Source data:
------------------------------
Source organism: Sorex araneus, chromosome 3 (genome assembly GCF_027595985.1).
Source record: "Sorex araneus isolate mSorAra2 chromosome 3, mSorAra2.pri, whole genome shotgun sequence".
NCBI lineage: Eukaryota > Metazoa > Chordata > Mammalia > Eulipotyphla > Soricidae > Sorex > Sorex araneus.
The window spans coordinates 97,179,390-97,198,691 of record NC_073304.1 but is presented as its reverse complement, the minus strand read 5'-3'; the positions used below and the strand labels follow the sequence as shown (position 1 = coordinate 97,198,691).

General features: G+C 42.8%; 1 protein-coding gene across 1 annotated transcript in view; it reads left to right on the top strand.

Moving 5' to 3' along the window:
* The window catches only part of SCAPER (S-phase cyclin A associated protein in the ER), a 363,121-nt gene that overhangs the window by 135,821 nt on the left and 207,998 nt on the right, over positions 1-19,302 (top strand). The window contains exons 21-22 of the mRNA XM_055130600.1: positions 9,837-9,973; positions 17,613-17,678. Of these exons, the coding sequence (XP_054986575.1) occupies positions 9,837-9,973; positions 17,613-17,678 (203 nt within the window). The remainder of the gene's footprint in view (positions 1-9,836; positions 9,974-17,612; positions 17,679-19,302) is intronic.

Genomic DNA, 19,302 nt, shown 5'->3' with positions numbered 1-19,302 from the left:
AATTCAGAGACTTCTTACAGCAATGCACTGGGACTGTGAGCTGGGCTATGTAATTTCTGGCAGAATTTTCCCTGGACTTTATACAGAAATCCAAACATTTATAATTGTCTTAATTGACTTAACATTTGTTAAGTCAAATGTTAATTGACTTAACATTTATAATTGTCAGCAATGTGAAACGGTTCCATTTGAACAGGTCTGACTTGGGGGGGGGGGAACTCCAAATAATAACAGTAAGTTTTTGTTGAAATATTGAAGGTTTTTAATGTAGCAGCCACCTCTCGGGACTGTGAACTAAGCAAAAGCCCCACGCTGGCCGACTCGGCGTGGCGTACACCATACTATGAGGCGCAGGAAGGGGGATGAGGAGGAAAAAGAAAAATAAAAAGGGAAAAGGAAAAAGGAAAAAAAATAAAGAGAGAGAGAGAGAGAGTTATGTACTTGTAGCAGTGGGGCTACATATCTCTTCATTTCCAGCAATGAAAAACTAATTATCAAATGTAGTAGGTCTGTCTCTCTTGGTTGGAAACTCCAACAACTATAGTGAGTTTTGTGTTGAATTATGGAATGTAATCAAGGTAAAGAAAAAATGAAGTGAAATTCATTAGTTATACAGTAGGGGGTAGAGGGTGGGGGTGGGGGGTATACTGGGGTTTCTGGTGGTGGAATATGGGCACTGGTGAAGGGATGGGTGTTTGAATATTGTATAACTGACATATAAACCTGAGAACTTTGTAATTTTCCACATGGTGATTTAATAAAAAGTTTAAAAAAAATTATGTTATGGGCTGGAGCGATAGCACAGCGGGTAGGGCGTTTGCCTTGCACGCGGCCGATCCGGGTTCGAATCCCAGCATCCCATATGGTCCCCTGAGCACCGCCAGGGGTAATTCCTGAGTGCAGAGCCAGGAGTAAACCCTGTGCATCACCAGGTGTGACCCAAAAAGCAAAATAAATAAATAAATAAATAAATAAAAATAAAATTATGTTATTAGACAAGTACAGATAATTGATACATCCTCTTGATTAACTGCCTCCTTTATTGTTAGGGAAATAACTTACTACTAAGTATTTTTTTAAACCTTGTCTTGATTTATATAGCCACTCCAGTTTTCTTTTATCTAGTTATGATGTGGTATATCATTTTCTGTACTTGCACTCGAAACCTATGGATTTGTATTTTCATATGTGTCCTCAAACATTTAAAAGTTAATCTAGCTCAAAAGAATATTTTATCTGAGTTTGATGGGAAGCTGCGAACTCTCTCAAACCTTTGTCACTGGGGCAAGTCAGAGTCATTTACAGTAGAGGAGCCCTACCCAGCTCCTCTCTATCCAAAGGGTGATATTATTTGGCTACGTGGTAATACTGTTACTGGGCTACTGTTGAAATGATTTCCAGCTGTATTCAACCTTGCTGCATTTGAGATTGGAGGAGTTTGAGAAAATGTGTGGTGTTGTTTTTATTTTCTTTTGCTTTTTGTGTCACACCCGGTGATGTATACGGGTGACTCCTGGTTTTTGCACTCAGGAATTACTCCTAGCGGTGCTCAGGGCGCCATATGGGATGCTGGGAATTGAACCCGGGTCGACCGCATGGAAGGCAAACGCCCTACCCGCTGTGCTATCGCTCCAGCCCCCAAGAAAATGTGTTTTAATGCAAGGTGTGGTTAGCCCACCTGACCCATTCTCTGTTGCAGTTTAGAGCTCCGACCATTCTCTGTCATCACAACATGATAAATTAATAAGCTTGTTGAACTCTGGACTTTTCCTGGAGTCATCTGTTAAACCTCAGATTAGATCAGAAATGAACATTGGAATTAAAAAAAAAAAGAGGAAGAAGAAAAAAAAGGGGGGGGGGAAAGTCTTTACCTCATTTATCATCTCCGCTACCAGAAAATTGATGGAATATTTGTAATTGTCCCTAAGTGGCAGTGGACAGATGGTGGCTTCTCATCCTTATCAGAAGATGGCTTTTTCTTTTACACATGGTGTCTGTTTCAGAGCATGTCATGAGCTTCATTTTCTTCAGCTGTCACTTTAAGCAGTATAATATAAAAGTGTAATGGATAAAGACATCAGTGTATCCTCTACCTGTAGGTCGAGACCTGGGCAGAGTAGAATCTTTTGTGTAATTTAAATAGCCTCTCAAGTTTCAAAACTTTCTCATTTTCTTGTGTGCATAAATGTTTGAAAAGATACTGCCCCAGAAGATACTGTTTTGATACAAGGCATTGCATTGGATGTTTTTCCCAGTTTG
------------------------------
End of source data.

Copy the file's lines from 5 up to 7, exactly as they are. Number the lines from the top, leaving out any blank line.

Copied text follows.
General features: G+C 42.8%; 1 protein-coding gene across 1 annotated transcript in view; it reads left to right on the top strand.

Moving 5' to 3' along the window:
* The window catches only part of SCAPER (S-phase cyclin A associated protein in the ER), a 363,121-nt gene that overhangs the window by 135,821 nt on the left and 207,998 nt on the right, over positions 1-19,302 (top strand). The window contains exons 21-22 of the mRNA XM_055130600.1: positions 9,837-9,973; positions 17,613-17,678. Of these exons, the coding sequence (XP_054986575.1) occupies positions 9,837-9,973; positions 17,613-17,678 (203 nt within the window). The remainder of the gene's footprint in view (positions 1-9,836; positions 9,974-17,612; positions 17,679-19,302) is intronic.